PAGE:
In addition to the usual reviews and comments you would find on a horror movie blog, this is also a document of the wonderfully vast horror movie section of the video store I worked at in my youth.

Saturday, October 23, 2010

One Angry Serbian

I guess watching so much snuff-centric cinema lately was my way of unconsciously preparing for Thursday’s screening of A Serbian Film at The Bloor Cinema.

Before the screening, I asked my buddy Mitchell – who’d seen it back in April at SXSW – what he thought the over/under would be on walkouts and he replied,

“10% of the audience will walk out of this and about 70% will wish they had.”

Well, everything you’ve heard about A Serbian Film is true. It is merciless, relentless and uncompromising. Whereas the shocking films of recent years (like the French new wave titles Inside & Martyrs and gross-out flick The Human Centipede) always had a layer of entertainment mixed in, A Serbian Film has no time for any of that. This is dead fucking serious shit. Director Srdjan Spasojevic does not come from a nice place and with all the subtlety of a sledgehammer to the face; he wants you to know it.

This is not an enjoyable film to watch, yet it is so well made that it cannot be dismissed as just another empty shock film. I could not, save maybe its overt repugnance, find a single flaw in A Serbian Film. The two leads, Srdjan Todorovic & Sergej Trifunovic give harrowing performances and fully commit to their roles. They are very well known actors in their native lands, so this is a brave choice for both of them. It would be like if Kevin Bacon & Brad Pitt decided to a star in a film that smashed all boundaries of sex and violence. I can only imagine the uproar. Furthermore, the film itself looks amazing. The set design and cinematography are top notch and the gore rivals anything served up by the best in the business. And on top of all that, perhaps the biggest surprise was the fantastic score. I would totally buy the soundtrack, if not for the visual associations that would resurface every time I put it on.

I’ve talked before about the stuff that really gets under my skin, so thankfully I managed to get through it relatively unscathed. I wilfully subjected myself to A Serbian Film, but you’d have to strap me down to watch Winterbottom’s The Killer Inside Me. No matter how thick your armour though, the sheer volume of ugliness will eventually overwhelm you. Once it gets to the infamous scene that everyone talks about, it is non-stop depravity from there on in. You rarely get a breath before another nightmare is assaulting your eyeballs. Films can become legend when they have just one unforgettably disturbing scene in them. A Serbian Film offers up half-a-dozen in its hundred-minute running time. They will stick to you, seer into your brain and make you question how anyone could’ve gotten away with filming such things.

And that’s just it. A Serbian Film is the kind of work that could have only come out of the unpleasant environment from which it was birthed. You take the same story, give it to any other director in the world and I guarantee they would’ve never even approached the lines that get crossed here. They would have diluted it with humour, cut it down or sugarcoated it for fear of being persecuted or ostracized. But Spasojevic doesn’t care. He wants you to be shocked, to feel helpless and hopeless. He demands it because as far as he’s concerned, this is his reality.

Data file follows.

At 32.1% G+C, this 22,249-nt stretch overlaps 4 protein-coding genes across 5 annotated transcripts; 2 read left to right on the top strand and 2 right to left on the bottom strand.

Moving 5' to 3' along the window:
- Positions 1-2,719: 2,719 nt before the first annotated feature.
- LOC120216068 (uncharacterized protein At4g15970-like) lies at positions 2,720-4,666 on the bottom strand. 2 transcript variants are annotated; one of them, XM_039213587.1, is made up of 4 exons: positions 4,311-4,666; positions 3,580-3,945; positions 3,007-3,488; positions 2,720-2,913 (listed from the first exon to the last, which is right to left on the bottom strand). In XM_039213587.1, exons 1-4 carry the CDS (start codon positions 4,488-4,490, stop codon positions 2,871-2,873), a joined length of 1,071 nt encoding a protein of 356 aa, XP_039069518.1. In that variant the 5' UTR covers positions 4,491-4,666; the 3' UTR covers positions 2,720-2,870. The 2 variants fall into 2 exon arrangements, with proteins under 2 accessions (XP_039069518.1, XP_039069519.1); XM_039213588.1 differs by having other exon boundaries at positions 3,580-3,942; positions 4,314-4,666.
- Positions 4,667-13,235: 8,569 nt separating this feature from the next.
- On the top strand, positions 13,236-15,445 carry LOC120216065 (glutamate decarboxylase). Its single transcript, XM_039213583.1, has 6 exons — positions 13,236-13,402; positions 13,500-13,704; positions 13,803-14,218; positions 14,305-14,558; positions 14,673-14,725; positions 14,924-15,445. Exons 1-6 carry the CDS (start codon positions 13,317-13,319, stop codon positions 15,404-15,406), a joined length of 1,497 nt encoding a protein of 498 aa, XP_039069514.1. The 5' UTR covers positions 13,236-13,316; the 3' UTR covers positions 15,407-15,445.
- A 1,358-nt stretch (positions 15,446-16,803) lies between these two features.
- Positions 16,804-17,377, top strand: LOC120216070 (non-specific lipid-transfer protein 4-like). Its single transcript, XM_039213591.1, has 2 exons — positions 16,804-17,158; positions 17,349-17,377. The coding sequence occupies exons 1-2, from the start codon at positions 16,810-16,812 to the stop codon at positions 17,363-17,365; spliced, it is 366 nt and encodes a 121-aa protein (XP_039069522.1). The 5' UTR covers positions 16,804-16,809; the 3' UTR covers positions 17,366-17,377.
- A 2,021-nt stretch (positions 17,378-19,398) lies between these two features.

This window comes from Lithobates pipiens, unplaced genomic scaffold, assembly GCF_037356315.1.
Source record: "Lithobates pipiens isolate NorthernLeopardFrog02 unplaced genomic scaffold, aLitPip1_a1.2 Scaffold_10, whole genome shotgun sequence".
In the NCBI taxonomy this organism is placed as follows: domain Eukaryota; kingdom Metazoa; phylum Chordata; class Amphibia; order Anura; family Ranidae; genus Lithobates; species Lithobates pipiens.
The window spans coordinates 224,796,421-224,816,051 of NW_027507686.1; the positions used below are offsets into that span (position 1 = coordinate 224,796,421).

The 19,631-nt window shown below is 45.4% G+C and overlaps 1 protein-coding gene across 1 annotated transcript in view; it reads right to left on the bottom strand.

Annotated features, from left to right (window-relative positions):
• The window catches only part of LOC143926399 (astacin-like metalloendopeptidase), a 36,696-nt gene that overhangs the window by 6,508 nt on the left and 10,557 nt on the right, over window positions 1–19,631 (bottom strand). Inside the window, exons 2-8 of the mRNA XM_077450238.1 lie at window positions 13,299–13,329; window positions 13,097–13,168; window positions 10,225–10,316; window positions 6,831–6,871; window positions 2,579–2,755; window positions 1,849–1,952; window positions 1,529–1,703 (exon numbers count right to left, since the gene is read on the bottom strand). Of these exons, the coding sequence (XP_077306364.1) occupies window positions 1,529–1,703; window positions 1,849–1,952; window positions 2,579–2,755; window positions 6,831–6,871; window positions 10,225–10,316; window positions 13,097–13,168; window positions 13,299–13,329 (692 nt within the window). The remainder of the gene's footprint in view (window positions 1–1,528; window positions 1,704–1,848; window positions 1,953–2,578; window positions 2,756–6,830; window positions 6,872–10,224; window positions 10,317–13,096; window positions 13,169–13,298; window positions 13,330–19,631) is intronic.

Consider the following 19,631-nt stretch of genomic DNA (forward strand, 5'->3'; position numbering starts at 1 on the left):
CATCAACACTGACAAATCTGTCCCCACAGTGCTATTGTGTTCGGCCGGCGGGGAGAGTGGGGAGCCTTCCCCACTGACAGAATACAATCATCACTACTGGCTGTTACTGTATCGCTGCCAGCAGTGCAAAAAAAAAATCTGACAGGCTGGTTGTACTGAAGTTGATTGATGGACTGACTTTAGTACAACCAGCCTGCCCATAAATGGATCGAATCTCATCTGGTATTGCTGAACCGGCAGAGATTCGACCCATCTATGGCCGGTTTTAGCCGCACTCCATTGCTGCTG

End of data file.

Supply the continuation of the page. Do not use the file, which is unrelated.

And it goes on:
I can’t recommend a film this volatile to anyone, but for those who seek out subversive cinema, rest assured, this is the one you have been looking for. The only thing more disturbing than the images within A Serbian Film is what Spasojevic could possibly be planning for his next project.

To hear the filmmakers talk about their film, check out Rob Mitchell’s video from SXSW below.


TheMikeSchwartz said...

So did anyone walk out?

Jay Clarke said...

Yeah, there were two dudes who bolted after "that" scene, one of them was moving at a good clip, he had the arms going and everything.

Matt said...

The more I see other bloggers tackle this one, the more I think I should just bite the bullet and watch it. I've had a copy of it for about a month now but haven't had the balls to watch it...

Cam said...

The film didn't shock me that much, almost certainly because I had read so many harrowing reviews and comments about it beforehand. The mind tends to conjures up things far worse than what can be put on celluloid.

It is definitely very well made. I'd dare to say the directing, pace, look, and feel of the film would all be worthy of Oscar consideration with different material. Plus the creeping score which adds to the ambiance.

The only thing that really annoyed me about the film is the last shot. While some have said it was shocking, I thought it was absurd and all but took me out of the movie's powerful grip. The director might as well have jumped in front of the camera with a huge smile on his face while giving the thumbs up.

Jay Clarke said...

@Matt - Do it! Seriously, it's a tough watch, but it's a really well made film. Cam above isn't exaggerating about the quality.

@Cam - Yes, you're right about the shock value being dulled because we knew so much about it going in. The fact the scene that I didn't know about was the one that affected me the most (what happens to Milos' porn actress friend) seems to prove that. And I didn't think about the end until you mentioned it, but agreed, a fade to black would have been just as effective.